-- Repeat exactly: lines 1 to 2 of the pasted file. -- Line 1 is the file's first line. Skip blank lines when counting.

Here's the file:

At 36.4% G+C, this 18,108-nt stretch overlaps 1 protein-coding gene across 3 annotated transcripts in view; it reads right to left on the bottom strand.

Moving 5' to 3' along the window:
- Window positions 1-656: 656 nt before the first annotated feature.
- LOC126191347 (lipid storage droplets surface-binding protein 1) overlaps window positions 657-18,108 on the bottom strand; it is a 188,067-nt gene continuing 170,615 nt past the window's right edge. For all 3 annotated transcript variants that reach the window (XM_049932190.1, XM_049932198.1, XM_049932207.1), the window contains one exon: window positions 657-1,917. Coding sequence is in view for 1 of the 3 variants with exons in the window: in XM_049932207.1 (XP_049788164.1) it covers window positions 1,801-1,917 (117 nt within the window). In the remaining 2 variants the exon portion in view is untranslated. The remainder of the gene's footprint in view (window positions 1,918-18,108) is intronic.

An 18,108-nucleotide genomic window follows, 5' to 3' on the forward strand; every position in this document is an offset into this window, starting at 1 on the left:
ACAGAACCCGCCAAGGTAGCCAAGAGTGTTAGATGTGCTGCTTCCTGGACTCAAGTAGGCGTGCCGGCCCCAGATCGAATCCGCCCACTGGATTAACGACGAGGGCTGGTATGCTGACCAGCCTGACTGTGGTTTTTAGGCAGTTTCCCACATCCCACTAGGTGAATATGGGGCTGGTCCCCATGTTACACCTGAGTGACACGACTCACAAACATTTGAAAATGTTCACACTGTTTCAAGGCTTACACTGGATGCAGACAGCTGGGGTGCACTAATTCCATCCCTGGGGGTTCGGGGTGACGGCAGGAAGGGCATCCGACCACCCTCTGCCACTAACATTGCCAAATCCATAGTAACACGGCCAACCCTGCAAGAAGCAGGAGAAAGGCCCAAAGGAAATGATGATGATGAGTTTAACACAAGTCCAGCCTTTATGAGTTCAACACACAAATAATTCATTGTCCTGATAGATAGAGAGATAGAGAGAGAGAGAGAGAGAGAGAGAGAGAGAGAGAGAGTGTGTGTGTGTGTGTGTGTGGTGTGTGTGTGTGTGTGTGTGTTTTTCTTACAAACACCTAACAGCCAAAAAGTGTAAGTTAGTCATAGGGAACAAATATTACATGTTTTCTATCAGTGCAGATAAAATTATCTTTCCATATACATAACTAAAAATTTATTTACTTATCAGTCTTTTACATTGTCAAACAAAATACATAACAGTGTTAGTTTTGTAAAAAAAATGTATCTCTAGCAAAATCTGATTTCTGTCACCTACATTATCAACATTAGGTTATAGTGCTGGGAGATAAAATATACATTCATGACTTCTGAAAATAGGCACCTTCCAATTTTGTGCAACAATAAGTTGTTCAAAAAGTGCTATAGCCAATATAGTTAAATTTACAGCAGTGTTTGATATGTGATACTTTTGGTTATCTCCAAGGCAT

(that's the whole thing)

At 36.4% G+C, this 18,108-nt stretch overlaps 1 protein-coding gene across 3 annotated transcripts in view; it reads right to left on the bottom strand.

Moving 5' to 3' along the window: